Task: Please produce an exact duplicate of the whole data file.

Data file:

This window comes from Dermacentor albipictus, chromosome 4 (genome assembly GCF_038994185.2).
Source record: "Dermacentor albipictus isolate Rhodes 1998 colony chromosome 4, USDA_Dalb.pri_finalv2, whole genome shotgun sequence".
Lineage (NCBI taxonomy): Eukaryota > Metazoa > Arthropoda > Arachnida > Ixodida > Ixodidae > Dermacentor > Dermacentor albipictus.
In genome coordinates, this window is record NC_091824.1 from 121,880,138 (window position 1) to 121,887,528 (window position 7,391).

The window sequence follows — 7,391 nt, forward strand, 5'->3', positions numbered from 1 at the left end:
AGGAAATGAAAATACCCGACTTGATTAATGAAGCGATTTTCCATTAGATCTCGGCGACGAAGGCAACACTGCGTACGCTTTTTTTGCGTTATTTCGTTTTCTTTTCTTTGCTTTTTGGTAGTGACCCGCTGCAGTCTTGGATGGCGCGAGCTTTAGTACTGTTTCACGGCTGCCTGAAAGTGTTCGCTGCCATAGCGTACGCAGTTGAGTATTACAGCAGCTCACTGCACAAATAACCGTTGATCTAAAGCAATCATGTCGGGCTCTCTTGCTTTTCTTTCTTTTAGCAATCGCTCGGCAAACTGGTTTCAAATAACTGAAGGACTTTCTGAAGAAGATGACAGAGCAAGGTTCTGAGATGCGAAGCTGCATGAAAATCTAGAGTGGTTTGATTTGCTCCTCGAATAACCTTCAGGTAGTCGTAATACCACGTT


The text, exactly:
This window comes from Dermacentor albipictus, chromosome 4 (genome assembly GCF_038994185.2).
Source record: "Dermacentor albipictus isolate Rhodes 1998 colony chromosome 4, USDA_Dalb.pri_finalv2, whole genome shotgun sequence".
Lineage (NCBI taxonomy): Eukaryota > Metazoa > Arthropoda > Arachnida > Ixodida > Ixodidae > Dermacentor > Dermacentor albipictus.
In genome coordinates, this window is record NC_091824.1 from 121,880,138 (window position 1) to 121,887,528 (window position 7,391).

The window sequence follows — 7,391 nt, forward strand, 5'->3', positions numbered from 1 at the left end:
AGGAAATGAAAATACCCGACTTGATTAATGAAGCGATTTTCCATTAGATCTCGGCGACGAAGGCAACACTGCGTACGCTTTTTTTGCGTTATTTCGTTTTCTTTTCTTTGCTTTTTGGTAGTGACCCGCTGCAGTCTTGGATGGCGCGAGCTTTAGTACTGTTTCACGGCTGCCTGAAAGTGTTCGCTGCCATAGCGTACGCAGTTGAGTATTACAGCAGCTCACTGCACAAATAACCGTTGATCTAAAGCAATCATGTCGGGCTCTCTTGCTTTTCTTTCTTTTAGCAATCGCTCGGCAAACTGGTTTCAAATAACTGAAGGACTTTCTGAAGAAGATGACAGAGCAAGGTTCTGAGATGCGAAGCTGCATGAAAATCTAGAGTGGTTTGATTTGCTCCTCGAATAACCTTCAGGTAGTCGTAATACCACGTT